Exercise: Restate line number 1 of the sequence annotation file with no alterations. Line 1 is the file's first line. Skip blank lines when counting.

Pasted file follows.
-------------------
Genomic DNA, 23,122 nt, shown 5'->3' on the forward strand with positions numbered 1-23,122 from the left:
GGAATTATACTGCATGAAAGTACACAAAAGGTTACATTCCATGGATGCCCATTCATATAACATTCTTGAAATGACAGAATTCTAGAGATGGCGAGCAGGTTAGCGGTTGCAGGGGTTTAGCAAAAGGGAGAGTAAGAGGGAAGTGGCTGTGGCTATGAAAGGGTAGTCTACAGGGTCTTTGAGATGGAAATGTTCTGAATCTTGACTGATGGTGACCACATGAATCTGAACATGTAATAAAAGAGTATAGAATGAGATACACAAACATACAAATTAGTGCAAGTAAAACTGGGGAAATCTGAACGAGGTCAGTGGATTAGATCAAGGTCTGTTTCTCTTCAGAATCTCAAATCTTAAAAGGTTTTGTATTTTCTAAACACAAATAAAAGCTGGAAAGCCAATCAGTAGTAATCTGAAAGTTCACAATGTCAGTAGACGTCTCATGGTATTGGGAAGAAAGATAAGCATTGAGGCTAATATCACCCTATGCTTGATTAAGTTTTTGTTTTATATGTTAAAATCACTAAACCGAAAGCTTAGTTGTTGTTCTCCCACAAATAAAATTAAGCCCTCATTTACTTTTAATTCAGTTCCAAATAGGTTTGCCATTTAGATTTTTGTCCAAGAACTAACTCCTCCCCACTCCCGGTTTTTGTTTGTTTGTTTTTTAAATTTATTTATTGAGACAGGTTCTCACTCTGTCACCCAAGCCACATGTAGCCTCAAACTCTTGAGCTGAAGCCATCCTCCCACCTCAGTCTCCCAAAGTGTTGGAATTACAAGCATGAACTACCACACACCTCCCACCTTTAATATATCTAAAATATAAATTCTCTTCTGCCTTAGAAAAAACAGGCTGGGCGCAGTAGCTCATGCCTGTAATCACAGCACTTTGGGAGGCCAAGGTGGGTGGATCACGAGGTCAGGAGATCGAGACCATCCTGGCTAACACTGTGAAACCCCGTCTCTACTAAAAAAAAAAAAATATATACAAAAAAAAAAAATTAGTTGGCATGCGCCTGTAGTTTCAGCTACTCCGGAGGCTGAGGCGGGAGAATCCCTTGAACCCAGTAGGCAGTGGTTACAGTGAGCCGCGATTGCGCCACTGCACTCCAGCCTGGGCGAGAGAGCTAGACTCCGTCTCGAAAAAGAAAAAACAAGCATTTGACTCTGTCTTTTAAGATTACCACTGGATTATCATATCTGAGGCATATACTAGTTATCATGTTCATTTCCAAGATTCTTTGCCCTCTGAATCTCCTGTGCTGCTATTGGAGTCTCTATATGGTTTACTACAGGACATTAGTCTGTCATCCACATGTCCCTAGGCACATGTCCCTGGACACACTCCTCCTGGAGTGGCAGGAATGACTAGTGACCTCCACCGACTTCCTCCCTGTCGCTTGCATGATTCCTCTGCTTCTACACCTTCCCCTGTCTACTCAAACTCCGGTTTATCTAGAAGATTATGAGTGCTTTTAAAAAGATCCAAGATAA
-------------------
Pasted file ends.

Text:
Genomic DNA, 23,122 nt, shown 5'->3' on the forward strand with positions numbered 1-23,122 from the left: